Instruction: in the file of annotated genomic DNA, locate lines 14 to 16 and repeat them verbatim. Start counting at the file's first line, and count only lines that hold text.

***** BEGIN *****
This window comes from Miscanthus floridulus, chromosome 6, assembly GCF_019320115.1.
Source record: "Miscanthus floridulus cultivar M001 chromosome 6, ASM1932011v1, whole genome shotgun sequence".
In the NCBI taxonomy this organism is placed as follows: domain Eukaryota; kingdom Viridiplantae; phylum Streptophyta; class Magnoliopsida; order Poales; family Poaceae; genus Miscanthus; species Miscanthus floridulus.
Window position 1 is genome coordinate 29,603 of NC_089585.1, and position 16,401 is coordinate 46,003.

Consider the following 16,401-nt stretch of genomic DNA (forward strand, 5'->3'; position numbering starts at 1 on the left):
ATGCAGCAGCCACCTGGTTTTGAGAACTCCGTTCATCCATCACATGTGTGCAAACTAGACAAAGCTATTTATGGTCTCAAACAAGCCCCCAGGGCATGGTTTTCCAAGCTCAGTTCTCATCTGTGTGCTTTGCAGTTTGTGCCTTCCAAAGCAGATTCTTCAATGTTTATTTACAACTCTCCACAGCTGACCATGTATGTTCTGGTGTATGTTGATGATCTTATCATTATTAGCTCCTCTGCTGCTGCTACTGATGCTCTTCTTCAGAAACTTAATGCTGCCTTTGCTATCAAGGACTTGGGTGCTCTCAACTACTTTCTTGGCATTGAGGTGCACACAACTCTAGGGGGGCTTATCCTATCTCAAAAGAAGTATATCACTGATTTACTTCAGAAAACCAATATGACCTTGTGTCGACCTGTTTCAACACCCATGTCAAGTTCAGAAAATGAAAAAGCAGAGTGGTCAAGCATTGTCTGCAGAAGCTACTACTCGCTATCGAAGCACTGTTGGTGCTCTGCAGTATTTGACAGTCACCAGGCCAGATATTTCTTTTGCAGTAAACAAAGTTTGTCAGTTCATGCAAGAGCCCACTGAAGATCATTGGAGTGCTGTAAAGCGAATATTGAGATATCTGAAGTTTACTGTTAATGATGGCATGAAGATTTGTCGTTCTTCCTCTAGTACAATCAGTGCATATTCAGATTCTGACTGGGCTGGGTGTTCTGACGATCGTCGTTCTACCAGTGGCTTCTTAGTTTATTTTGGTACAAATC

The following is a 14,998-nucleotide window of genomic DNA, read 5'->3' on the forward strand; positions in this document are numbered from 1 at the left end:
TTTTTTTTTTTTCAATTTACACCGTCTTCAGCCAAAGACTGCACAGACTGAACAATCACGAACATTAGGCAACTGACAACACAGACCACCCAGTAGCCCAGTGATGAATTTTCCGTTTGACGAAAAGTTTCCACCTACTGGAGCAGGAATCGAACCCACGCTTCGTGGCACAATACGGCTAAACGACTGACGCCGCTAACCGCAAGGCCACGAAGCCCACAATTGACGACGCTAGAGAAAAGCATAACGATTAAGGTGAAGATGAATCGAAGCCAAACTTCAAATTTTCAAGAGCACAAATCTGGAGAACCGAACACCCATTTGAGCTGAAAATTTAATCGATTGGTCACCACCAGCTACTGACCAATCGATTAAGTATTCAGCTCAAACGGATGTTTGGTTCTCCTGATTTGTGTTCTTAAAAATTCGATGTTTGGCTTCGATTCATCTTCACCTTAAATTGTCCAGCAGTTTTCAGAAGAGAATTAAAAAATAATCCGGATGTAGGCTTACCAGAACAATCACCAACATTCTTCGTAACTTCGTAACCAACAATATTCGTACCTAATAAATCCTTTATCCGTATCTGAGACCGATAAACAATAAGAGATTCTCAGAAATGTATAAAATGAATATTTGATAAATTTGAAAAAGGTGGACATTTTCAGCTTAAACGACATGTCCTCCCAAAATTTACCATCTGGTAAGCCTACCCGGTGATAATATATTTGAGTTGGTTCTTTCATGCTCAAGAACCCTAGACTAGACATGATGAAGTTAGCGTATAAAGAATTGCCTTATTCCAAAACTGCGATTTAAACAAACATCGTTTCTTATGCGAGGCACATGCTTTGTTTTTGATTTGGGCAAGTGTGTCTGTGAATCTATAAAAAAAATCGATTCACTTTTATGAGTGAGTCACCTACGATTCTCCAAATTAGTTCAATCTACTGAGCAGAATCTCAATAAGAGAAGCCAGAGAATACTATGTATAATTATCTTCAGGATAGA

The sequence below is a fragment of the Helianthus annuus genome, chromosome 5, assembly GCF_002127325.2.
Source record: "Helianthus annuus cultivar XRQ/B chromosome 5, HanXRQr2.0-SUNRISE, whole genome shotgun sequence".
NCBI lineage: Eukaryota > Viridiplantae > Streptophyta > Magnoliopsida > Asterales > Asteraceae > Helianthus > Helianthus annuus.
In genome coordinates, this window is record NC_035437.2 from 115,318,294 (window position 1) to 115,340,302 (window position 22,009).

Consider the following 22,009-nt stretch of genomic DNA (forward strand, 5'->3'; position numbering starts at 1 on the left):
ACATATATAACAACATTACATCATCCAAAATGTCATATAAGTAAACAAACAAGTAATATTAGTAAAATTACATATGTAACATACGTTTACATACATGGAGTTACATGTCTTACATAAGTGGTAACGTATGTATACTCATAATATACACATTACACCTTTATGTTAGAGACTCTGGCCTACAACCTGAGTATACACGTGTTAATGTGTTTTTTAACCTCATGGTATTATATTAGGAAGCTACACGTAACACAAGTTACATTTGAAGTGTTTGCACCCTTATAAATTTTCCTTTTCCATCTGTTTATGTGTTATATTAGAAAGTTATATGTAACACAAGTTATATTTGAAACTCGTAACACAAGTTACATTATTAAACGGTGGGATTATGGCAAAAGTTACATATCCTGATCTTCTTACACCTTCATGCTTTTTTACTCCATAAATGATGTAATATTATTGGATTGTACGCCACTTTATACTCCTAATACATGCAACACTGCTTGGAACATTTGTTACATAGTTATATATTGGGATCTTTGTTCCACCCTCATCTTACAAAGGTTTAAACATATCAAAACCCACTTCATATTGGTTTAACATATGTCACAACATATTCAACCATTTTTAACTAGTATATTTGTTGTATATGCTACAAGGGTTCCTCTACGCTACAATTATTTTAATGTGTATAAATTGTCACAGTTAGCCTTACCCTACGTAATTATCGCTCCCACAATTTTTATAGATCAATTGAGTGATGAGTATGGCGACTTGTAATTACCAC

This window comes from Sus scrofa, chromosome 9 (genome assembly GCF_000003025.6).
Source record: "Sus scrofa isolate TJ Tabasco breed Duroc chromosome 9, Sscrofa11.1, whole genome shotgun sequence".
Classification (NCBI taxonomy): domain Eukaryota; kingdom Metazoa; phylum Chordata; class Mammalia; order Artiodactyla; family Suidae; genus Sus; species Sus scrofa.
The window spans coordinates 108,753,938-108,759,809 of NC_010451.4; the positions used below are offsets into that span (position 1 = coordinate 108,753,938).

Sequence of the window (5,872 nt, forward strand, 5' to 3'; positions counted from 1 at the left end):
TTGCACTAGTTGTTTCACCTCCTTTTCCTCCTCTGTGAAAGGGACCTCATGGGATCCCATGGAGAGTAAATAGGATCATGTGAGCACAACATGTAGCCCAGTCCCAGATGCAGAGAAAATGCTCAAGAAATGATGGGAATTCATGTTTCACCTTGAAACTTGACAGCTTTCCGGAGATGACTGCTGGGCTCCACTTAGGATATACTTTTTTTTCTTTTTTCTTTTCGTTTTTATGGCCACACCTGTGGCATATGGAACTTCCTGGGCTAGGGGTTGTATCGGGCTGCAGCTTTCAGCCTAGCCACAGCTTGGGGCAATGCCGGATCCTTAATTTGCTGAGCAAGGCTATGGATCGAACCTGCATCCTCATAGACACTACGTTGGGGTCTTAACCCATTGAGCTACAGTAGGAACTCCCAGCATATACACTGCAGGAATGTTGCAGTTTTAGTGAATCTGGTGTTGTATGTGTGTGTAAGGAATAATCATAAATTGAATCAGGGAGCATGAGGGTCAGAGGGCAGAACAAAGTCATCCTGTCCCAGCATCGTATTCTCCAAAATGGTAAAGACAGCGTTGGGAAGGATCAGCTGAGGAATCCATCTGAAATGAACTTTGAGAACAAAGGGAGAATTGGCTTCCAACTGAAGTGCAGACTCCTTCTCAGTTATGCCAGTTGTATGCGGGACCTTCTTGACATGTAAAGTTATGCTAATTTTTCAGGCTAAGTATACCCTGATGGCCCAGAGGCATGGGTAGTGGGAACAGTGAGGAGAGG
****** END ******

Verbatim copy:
ACATATATAACAACATTACATCATCCAAAATGTCATATAAGTAAACAAACAAGTAATATTAGTAAAATTACATATGTAACATACGTTTACATACATGGAGTTACATGTCTTACATAAGTGGTAACGTATGTATACTCATAATATACACATTACACCTTTATGTTAGAGACTCTGGCCTACAACCTGAGTATACACGTGTTAATGTGTTTTTTAACCTCATGGTATTATATTAGGAAGCTACACGTAACACAAGTTACATTTGAAGTGTTTGCACCCTTATAAATTTTCCTTTTCCATCTGTTTATGTGTTATATTAGAAAGTTATATGTAACACAAGTTATATTTGAAACTCGTAACACAAGTTACATTATTAAACGGTGGGATTATGGCAAAAGTTACATATCCTGATCTTCTTACACCTTCATGCTTTTTTACTCCATAAATGATGTAATATTATTGGATTGTACGCCACTTTATACTCCTAATACATGCAACACTGCTTGGAACATTTGTTACATAGTTATATATTGGGATCTTTGTTCCACCCTCATCTTACAAAGGTTTAAACATATCAAAACCCACTTCATATTGGTTTAACATATGTCACAACATATTCAACCATTTTTAACTAGTATATTTGTTGTATATGCTACAAGGGTTCCTCTACGCTACAATTATTTTAATGTGTATAAATTGTCACAGTTAGCCTTACCCTACGTAATTATCGCTCCCACAATTTTTATAGATCAATTGAGTGATGAGTATGGCGACTTGTAATTACCAC

This window comes from Sus scrofa, chromosome 9 (genome assembly GCF_000003025.6).
Source record: "Sus scrofa isolate TJ Tabasco breed Duroc chromosome 9, Sscrofa11.1, whole genome shotgun sequence".